Classroom Scenario

room Scenario Mr. Hamilton was frustrated with Danny’s performance in Math because he believed that Danny could do much better than what he wasdoing in Math. Being a caring and responsible teacher, Mr. Hamilton feels very concerned about Danny’s performance and future. He wants to make Danny realize that he can do much better in his future if he starts paying more attention toward his studies especially Math.
Mr. Hamilton should involve Danny’s parents in his effort of improving Danny’s grades. Like he is in charge in the classroom, Danny’s parents have the charge in the home. Mr. Hamilton should meet with Danny’s parents and inform them what role they can play in improving Danny’s academic performance. This includes monitoring Danny’s activities at home, providing Danny with a proper place to focus his attention, and linking timely completed homework with rewards. It is vital that Danny’s parents adopt the same approach that Mr. Hamilton has adopted i.e. praising Danny at the display of good performance, and look disappointed at poor performance and yet, encourage him to do better next time rather than scold him.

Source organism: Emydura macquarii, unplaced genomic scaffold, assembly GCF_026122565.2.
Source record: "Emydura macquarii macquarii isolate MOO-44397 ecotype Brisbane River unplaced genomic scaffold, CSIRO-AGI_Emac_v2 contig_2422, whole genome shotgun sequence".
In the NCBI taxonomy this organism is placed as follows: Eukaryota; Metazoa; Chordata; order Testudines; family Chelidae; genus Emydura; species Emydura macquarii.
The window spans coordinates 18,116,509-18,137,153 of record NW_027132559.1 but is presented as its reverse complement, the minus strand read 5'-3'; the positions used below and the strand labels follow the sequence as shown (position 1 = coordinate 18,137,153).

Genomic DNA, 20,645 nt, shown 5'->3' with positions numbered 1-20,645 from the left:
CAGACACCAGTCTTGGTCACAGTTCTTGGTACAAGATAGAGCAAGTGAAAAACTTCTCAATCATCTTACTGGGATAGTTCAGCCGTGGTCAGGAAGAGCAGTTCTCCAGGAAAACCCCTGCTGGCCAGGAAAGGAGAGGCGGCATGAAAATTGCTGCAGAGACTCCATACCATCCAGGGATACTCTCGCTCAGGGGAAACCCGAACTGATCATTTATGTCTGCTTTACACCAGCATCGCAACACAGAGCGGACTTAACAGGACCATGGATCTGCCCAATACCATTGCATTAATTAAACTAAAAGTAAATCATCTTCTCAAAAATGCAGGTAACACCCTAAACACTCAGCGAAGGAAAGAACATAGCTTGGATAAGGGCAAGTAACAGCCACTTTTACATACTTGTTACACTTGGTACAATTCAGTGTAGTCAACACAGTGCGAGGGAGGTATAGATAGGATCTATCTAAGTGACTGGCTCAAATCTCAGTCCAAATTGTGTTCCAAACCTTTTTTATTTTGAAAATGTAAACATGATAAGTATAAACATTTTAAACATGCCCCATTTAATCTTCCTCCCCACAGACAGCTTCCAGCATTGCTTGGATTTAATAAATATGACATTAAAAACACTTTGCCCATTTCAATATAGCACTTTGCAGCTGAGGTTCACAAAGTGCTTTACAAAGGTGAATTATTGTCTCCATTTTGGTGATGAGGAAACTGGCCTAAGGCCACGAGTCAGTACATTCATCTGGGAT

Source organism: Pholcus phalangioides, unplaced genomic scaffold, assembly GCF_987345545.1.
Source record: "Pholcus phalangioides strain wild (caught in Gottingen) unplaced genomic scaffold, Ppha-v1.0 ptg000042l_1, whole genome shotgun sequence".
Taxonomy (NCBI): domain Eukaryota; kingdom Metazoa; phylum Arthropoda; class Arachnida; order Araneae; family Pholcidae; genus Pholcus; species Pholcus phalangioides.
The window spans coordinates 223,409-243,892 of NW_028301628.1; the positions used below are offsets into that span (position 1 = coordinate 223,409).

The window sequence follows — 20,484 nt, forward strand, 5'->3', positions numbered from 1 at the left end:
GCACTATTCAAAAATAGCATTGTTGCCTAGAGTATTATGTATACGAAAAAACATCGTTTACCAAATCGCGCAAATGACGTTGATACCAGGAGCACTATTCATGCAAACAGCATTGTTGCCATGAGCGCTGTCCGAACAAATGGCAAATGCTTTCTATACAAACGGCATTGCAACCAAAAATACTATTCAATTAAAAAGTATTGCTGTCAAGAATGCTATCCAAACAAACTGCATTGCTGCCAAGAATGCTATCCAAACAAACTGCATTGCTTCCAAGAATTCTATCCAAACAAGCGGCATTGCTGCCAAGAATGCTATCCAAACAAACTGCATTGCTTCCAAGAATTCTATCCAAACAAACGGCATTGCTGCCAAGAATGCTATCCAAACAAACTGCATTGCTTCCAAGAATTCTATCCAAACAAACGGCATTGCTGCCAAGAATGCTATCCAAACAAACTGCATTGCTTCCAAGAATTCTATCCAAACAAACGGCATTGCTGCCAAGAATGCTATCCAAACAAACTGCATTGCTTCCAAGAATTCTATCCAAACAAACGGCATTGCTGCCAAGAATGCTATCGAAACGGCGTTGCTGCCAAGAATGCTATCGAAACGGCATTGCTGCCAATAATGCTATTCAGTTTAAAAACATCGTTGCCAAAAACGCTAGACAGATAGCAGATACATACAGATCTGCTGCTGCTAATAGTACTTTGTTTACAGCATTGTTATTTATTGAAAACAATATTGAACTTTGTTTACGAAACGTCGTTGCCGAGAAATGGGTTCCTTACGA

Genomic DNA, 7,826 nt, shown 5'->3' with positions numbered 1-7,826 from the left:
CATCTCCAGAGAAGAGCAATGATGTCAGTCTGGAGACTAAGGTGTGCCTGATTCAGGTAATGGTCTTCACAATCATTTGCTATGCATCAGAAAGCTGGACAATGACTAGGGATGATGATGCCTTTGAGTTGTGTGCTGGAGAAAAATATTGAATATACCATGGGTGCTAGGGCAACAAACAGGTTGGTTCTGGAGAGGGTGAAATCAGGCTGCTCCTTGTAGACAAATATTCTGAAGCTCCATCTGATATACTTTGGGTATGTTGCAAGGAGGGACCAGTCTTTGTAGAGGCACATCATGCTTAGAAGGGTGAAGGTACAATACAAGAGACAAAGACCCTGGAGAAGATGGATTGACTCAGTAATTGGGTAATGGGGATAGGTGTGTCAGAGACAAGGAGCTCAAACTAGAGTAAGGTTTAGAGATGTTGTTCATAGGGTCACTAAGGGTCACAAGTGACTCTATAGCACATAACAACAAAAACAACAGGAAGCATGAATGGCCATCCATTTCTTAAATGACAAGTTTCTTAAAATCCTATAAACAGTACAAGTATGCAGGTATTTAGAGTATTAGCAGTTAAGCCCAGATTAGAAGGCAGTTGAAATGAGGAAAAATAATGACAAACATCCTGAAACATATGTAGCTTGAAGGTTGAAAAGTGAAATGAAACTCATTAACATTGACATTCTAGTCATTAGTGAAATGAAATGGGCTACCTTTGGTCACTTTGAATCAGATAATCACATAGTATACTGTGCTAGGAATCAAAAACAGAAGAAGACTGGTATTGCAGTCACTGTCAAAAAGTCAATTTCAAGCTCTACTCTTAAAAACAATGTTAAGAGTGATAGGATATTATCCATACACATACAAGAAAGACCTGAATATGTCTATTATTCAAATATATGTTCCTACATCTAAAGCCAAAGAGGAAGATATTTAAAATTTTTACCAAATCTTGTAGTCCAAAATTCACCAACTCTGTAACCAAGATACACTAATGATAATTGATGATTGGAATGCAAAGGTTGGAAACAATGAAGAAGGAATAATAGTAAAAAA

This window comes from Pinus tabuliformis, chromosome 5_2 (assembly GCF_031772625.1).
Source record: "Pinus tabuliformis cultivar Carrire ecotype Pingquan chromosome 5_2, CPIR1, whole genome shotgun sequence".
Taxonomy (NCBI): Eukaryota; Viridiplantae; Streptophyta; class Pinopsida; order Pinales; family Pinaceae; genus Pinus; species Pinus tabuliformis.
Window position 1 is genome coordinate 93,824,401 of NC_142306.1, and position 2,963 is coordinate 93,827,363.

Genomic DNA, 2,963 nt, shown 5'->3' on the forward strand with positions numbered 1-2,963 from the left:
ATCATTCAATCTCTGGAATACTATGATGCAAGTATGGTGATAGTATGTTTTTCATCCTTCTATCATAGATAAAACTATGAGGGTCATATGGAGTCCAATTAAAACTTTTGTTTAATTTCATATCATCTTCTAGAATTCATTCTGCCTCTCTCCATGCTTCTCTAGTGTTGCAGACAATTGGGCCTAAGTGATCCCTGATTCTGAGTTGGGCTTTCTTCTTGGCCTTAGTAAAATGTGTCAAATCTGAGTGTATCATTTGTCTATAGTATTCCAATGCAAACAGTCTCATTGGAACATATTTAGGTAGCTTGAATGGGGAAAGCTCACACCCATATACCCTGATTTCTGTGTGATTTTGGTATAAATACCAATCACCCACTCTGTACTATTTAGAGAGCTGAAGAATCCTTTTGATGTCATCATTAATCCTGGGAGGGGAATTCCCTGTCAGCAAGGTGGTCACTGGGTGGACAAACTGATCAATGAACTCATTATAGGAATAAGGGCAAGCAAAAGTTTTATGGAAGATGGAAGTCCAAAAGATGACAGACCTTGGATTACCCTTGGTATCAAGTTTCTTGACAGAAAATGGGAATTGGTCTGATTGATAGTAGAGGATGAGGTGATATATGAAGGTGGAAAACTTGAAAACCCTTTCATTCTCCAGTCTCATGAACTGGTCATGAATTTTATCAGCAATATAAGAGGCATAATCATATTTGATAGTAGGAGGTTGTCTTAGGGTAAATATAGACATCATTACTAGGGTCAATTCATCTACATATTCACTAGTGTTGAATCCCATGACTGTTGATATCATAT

The monitoring system that can help determine the effectiveness of the instructional interventions should comprise both behavioral assessment and performance assessment. “Prereferral intervention strategies are generally determined by a committee of general education teachers before any specialists are included in the plan” (D’Amico and Gallaway, 2008, p. 4). For optimal performance, it is imperative that Danny feels satisfied and happy with the monitoring system. One way to achieve this is by gauging what intervention strategies Danny feels comfortable with. Instructional interventions can also be established by way of mutual consensus between Mr. Hamilton, Danny, and Danny’s parents.
D’Amico, J., and Gallaway, K. (2008). Differentiated Instruction for the Middle School Math
Teacher: Activities and Strategies for an Inclusive Classroom. John Wiley &amp. Sons.